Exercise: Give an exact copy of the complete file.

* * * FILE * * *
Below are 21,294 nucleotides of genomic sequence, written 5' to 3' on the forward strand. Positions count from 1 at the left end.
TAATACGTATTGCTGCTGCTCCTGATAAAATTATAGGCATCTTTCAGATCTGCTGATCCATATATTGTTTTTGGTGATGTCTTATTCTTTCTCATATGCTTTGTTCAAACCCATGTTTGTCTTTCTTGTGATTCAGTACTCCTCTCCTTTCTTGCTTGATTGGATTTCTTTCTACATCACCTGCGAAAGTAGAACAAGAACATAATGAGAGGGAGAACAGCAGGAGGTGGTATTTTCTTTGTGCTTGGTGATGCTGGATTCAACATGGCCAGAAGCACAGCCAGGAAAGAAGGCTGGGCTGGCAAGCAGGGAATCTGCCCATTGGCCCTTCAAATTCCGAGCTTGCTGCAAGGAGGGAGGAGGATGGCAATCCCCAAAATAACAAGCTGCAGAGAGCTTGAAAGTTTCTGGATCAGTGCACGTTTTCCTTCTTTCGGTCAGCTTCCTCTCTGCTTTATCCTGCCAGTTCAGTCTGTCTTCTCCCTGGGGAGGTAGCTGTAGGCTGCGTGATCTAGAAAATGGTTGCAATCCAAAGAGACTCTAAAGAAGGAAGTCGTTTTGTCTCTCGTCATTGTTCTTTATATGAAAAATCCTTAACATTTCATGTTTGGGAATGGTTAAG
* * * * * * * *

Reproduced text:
Below are 21,294 nucleotides of genomic sequence, written 5' to 3' on the forward strand. Positions count from 1 at the left end.
TAATACGTATTGCTGCTGCTCCTGATAAAATTATAGGCATCTTTCAGATCTGCTGATCCATATATTGTTTTTGGTGATGTCTTATTCTTTCTCATATGCTTTGTTCAAACCCATGTTTGTCTTTCTTGTGATTCAGTACTCCTCTCCTTTCTTGCTTGATTGGATTTCTTTCTACATCACCTGCGAAAGTAGAACAAGAACATAATGAGAGGGAGAACAGCAGGAGGTGGTATTTTCTTTGTGCTTGGTGATGCTGGATTCAACATGGCCAGAAGCACAGCCAGGAAAGAAGGCTGGGCTGGCAAGCAGGGAATCTGCCCATTGGCCCTTCAAATTCCGAGCTTGCTGCAAGGAGGGAGGAGGATGGCAATCCCCAAAATAACAAGCTGCAGAGAGCTTGAAAGTTTCTGGATCAGTGCACGTTTTCCTTCTTTCGGTCAGCTTCCTCTCTGCTTTATCCTGCCAGTTCAGTCTGTCTTCTCCCTGGGGAGGTAGCTGTAGGCTGCGTGATCTAGAAAATGGTTGCAATCCAAAGAGACTCTAAAGAAGGAAGTCGTTTTGTCTCTCGTCATTGTTCTTTATATGAAAAATCCTTAACATTTCATGTTTGGGAATGGTTAAG